Saturday, July 18, 2009

Diversity and Permanence Mean Abundance for All

Hooray for diversity. It's Mother Nature's way of keeping things interesting, complex, dynamic, and -- most important of all -- balanced. The balance of nature is no joke, as we are all finding out now that our species has thoroughly upset it. Despite the sobering odds, we can help restore the balance right in our back yards.

Here in the San Francisco Bay Area every little valley and hillside has its own micro-climate and unique habitat. We lucky locals get to be amateur horticulturists, if we are so inclined, trying things out and seeing what works in our personal piece of paradise. This fine-grained variation is generally true of California, where Sunset Magazine had to develop its own set of more than twenty climate zones because the limited number of USDA options aren't up to the job of covering the wide array of West Coast growing niches.

Diversity helps create the permanence of a rich ecosystem of mutually supportive living things. That's why our modern habitat gardens are not the tidy rows of mono-cropping we senior citizens may have pulled weeds in as children. More and more, our aesthetic ideal is a colorful jumble of different kinds of plants and different varieties of the same plant.

The goal of a permaculture gardener anywhere in the world is to work with existing natural surroundings to create a self-sustaining food forest. First you have to learn what is there already so you will have a better idea of what might be added.

Know your ground; become familiar with its patterns of sun and wind and rain. Know the soil and understand how water flows across the surface and collects in the low places. Understand what wants to grow there on its own and which insects and creatures have already set up housekeeping. Only then can you intelligently assemble just the right mosaic of trees, shrubs, vines, perennials, herbs, flowers, and -- oh, yes, last but not least -- vegetables. If you do it right, after several years the whole thing "pops" and becomes an intricate web of life that just goes on growing on its own. You can wander through your garden of Eden plucking this and that with nary a care and without breaking a sweat. That's the theory.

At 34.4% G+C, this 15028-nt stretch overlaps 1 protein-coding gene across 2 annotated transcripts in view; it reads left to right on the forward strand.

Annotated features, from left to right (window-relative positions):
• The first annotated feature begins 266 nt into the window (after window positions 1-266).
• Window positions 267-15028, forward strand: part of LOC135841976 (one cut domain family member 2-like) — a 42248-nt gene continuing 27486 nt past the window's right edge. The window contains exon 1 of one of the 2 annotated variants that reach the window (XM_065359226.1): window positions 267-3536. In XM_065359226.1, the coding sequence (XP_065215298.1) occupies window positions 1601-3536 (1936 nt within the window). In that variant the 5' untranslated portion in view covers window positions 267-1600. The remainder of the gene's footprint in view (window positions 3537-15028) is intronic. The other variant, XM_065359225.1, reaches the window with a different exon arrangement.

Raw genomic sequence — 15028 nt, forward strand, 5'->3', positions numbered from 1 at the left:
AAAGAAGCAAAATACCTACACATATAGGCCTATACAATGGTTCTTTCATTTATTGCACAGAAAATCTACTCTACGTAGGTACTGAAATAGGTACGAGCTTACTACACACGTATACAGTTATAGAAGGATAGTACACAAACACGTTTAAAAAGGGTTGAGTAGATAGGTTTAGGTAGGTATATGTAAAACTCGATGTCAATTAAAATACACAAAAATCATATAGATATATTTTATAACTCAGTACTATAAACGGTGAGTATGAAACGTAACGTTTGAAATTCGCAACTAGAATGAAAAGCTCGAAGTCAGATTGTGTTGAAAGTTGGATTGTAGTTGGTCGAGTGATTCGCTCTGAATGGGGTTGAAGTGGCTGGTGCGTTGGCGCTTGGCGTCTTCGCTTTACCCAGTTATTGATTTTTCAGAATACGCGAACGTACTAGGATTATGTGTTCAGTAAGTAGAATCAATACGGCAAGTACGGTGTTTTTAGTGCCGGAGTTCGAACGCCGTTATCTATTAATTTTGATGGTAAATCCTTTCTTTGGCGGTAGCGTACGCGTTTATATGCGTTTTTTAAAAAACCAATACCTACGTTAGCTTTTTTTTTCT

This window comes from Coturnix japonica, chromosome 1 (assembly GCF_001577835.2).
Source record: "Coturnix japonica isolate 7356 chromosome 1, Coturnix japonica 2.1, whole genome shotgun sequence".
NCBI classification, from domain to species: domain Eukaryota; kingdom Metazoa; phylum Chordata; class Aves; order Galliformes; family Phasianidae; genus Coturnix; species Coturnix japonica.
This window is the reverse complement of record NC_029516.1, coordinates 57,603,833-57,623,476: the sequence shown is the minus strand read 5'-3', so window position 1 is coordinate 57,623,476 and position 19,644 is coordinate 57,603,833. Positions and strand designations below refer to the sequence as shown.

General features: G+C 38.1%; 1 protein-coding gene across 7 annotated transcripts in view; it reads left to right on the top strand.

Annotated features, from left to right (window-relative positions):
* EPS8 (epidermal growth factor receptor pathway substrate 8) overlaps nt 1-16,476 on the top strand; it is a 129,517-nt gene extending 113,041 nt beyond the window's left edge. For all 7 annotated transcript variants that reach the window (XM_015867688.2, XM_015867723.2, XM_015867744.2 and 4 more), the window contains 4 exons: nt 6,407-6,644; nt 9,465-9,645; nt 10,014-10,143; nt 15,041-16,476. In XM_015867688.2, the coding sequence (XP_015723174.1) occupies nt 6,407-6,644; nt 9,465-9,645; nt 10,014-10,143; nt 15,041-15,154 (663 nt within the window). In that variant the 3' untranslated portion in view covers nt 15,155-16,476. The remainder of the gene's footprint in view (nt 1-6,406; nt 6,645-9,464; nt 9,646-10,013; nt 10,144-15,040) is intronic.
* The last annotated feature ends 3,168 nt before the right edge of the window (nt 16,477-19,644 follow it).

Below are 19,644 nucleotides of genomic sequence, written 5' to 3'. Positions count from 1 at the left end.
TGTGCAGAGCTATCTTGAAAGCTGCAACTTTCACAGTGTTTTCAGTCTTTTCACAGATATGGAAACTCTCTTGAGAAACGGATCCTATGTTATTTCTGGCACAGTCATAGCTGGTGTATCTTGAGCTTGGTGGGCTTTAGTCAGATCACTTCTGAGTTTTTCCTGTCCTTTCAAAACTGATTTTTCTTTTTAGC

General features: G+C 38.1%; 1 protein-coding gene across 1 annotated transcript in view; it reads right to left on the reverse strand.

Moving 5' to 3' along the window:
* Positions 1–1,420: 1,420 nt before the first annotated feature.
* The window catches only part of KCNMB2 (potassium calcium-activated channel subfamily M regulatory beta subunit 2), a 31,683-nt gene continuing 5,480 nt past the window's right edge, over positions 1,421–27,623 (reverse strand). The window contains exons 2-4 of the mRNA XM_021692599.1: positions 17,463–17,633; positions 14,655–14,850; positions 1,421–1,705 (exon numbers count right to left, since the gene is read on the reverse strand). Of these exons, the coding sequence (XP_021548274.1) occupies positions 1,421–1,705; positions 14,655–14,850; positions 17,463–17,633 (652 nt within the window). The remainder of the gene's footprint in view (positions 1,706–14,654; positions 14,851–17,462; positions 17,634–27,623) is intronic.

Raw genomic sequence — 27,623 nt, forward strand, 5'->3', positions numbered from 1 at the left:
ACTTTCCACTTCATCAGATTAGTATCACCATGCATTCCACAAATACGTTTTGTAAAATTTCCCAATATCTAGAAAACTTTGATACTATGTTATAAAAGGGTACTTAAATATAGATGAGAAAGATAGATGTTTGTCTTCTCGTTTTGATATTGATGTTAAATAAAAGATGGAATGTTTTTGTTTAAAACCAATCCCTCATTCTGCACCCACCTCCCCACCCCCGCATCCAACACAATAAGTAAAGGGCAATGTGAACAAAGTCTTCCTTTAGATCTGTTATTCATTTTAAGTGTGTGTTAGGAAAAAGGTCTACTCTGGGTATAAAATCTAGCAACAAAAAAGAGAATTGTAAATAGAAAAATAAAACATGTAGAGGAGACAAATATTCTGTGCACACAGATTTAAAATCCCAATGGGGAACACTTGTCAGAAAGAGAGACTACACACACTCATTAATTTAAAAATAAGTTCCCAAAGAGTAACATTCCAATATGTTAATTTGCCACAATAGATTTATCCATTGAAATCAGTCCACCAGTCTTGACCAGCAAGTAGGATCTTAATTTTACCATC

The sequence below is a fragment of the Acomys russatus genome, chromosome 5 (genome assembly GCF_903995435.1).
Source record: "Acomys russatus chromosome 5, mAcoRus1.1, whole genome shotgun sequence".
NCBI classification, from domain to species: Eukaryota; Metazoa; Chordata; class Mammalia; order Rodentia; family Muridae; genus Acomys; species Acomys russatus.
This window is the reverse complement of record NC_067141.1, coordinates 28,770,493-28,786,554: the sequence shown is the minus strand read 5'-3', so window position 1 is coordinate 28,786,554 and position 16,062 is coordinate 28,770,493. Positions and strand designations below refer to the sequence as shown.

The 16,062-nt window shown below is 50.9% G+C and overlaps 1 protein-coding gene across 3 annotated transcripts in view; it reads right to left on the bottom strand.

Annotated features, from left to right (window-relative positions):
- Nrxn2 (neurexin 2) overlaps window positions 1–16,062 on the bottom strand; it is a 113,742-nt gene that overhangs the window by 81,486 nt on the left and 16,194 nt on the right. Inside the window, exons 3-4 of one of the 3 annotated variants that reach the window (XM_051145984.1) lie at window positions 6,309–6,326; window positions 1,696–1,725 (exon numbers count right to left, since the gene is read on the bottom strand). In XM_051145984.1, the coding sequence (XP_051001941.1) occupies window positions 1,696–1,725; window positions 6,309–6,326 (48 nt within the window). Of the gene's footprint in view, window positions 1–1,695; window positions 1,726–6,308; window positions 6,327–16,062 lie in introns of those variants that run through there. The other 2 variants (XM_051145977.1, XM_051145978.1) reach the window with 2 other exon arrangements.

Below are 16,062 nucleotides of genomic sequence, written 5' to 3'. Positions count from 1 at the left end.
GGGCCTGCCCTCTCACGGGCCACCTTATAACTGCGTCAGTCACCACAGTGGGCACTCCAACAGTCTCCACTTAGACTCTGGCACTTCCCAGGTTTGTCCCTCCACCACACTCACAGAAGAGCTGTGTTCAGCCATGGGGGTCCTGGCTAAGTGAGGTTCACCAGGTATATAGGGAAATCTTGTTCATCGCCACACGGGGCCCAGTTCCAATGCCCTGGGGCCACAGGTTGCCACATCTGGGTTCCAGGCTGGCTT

I've never seen an actual food forest although I've read about some in this area. There is a famous one down in Point Reyes Station -- I'm not sure if it's open to public these days. Our garden is just a patch of rented ground with about 14 rather unsightly black plastic raised beds (easy to carry around, easy to assemble, relatively inexpensive). After seventeen years of observing I have only a hazy idea of what is happening here, nowhere near the permaculturist's high standard.

But you don't have to be a high roller to get into the game. Our little micro-climate is, at certain times of year, such as right now, a modest middle-class Eden. The plum trees and blackberry vines that were here before we moved in are bearing ripe fruit. The ancient pear tree is resplendent with its not-quite-ready-to-eat harvest, with no effort on our part except some minor pruning now and then.

There's nothing like eating a handful of just-picked warm juicy plums on a summer afternoon or, on a sunny morning, picking fat blackberries and putting them directly onto a bowl of breakfast cereal.

We love the pears during the thirty seconds that each one is at the peak of ripeness -- and love the pear tree for its beauty all through the year.

Little by little by little I am coming to know this habitat and even though I'm not proactively building a true food forest I do cultivate many different varieties of herbs, flowers, and vegetables. We are doing our best to preserve a thriving and diverse community of plants that attracts myriad insects, butterflies, and birds along with the occasional possum, raccoon, and deer. There's plenty for everybody.

Diversity and permanence mean abundance for all.

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